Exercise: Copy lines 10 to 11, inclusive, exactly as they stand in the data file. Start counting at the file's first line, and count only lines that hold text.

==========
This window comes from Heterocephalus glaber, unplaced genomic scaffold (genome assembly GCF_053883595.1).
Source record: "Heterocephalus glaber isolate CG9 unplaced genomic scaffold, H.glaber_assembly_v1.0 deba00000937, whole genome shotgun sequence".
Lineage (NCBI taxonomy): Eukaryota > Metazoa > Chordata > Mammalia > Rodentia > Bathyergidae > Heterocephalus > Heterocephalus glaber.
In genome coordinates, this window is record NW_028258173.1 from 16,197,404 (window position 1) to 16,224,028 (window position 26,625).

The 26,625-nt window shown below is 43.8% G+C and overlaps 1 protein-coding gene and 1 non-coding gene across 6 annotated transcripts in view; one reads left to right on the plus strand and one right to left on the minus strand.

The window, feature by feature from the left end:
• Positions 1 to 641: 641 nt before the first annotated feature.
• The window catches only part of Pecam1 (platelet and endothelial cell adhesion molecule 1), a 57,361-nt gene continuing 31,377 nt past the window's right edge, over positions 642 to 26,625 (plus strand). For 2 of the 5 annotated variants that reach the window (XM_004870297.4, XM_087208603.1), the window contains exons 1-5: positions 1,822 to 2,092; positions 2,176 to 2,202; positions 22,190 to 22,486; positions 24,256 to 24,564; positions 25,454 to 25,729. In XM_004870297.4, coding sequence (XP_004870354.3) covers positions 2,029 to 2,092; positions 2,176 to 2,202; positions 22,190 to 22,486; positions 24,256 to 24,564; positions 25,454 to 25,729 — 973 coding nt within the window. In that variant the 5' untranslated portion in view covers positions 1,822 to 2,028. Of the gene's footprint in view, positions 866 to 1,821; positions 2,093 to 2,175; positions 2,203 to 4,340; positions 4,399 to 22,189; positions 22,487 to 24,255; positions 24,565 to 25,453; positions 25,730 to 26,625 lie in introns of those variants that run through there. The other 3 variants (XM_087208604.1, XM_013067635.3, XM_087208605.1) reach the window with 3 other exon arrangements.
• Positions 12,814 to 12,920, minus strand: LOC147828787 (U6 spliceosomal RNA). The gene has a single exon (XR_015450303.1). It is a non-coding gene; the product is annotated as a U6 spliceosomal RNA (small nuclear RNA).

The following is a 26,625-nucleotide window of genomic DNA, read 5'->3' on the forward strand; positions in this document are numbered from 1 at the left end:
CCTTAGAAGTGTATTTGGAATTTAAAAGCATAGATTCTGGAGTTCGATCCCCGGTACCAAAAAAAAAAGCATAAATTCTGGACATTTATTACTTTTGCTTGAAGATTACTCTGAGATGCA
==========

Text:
The following is a 26,625-nucleotide window of genomic DNA, read 5'->3' on the forward strand; positions in this document are numbered from 1 at the left end:
CCTTAGAAGTGTATTTGGAATTTAAAAGCATAGATTCTGGAGTTCGATCCCCGGTACCAAAAAAAAAAGCATAAATTCTGGACATTTATTACTTTTGCTTGAAGATTACTCTGAGATGCA